Simon also admitted to a certain amount of jealousy over Garfunkel’s singing abilities, particularly when they performed “Bridge Over Troubled Water” live.

Simon recalled it would earn a standing ovation and he’d be jealous, thinking, “I wrote that song.”

He continued, “Or maybe it was my perfect Freudian trauma. My mother said to me once, ‘You have a good voice Paul, but Arthur has a fine voice.’”

After “Bridge Over Troubled Water” was finished, Garfunkel accepted another acting role in Nichols’ next film, “Carnal Knowledge,” which according to Simon, Garfunkel didn’t mention.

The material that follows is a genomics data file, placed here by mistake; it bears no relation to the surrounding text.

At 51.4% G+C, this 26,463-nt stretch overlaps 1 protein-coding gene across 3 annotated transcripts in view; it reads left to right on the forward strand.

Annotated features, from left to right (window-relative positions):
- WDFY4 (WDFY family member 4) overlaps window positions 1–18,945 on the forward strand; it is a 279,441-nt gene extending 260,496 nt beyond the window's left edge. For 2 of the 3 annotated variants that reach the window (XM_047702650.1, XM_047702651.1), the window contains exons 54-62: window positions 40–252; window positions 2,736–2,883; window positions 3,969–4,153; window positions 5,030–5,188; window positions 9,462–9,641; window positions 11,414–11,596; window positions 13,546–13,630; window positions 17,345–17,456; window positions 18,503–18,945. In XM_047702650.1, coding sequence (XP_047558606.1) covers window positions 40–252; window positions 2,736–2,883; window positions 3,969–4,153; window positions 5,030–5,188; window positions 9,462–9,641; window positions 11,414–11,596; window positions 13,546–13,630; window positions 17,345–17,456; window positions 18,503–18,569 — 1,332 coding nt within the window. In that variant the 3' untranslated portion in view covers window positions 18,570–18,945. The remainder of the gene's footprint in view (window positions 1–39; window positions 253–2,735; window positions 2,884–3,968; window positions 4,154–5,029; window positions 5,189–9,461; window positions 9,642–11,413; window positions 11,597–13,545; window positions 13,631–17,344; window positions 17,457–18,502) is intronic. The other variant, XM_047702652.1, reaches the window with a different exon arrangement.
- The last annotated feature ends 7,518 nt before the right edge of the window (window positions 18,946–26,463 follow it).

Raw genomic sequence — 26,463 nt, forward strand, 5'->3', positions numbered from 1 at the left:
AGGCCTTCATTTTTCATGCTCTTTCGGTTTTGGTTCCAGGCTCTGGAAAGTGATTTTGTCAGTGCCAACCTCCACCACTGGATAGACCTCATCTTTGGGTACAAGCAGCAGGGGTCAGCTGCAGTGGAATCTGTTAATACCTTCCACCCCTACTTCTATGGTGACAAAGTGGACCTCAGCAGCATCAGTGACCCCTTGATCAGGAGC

“And I said, ‘Well, why didn’t you tell me?’ And he said, ‘I thought you wouldn’t finish “Bridge Over Troubled Water” if I told you, so I decided not to tell you.’ And I think that really was the straw that broke the camel’s recording contract” Simon said.

Paul Simon holding a guitar while Art Garfunkel stands over him

Simon admitted to some jealousy over Garfunkel’s singing voice. (David Redfern/Redferns)

He continued, “This whole experience, the tension in the studio, if that was what the relationship was gonna be, to me was like, well I don’t want to be in that.”

Simon reflected, “That was a good friendship. That was a real first friendship of somebody that got it, for me. To turn into a person that I hope I never see again – that’s a long way.”

“This is my oldest friend and we experienced anonymity and then great fame and success and those things have their own pressure. It was five intense years of being a hit, and that’s close to the life span.”